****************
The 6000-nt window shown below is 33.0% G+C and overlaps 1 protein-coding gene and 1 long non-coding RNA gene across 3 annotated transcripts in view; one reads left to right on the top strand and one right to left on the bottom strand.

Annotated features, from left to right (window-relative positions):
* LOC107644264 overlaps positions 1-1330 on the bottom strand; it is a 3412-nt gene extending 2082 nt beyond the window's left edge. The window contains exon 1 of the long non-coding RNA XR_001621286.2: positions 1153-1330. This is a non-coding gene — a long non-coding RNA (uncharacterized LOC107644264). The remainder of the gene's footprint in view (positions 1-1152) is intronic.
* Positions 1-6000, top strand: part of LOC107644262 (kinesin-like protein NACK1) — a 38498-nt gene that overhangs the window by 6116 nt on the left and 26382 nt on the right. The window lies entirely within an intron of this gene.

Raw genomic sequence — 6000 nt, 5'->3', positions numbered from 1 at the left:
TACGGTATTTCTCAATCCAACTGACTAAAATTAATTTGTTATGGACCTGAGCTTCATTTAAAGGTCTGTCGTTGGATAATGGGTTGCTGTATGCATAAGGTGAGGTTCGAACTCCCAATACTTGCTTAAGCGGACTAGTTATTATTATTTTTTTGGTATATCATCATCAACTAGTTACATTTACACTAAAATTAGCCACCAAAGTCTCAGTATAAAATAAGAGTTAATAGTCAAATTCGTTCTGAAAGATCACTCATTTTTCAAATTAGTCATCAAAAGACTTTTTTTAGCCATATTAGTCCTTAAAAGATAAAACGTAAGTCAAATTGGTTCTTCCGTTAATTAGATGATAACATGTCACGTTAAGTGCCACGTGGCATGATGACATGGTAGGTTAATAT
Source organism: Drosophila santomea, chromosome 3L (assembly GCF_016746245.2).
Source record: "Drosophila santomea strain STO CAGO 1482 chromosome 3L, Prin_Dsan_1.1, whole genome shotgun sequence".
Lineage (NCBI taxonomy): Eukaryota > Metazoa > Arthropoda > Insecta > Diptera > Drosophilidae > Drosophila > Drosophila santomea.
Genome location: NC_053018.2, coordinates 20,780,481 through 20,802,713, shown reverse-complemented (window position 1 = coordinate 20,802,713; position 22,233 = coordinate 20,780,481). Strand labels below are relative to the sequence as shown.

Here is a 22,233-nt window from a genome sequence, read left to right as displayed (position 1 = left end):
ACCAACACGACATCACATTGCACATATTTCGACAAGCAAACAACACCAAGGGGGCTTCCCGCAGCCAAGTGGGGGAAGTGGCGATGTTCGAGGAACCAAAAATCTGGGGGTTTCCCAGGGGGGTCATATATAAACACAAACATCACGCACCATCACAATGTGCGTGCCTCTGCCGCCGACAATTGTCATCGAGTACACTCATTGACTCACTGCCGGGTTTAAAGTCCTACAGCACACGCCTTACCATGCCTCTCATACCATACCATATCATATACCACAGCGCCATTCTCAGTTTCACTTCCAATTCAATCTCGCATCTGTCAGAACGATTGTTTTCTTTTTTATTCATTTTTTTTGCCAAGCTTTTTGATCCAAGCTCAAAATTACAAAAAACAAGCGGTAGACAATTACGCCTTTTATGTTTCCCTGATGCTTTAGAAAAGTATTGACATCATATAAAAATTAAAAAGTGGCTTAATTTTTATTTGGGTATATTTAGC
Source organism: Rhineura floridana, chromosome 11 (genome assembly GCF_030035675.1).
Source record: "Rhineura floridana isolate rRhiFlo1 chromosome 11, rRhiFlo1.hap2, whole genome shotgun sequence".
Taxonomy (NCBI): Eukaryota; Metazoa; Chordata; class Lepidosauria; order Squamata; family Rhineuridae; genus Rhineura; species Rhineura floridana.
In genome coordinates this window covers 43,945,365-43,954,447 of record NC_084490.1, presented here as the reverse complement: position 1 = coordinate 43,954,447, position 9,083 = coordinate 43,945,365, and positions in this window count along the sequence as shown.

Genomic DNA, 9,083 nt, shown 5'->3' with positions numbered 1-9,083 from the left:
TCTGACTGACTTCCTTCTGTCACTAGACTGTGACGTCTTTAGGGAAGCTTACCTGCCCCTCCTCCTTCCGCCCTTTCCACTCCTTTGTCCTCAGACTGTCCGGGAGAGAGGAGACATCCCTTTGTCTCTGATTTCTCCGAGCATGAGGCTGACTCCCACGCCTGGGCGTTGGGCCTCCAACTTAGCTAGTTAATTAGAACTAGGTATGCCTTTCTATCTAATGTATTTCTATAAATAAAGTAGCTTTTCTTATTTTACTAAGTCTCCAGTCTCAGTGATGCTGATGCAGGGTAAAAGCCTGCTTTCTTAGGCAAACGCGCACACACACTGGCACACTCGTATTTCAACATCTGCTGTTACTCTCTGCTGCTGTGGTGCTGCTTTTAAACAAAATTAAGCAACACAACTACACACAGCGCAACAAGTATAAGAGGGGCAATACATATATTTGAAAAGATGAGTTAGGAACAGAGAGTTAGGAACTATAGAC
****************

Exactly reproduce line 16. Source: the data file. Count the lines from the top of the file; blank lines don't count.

In genome coordinates this window covers 43,945,365-43,954,447 of record NC_084490.1, presented here as the reverse complement: position 1 = coordinate 43,954,447, position 9,083 = coordinate 43,945,365, and positions in this window count along the sequence as shown.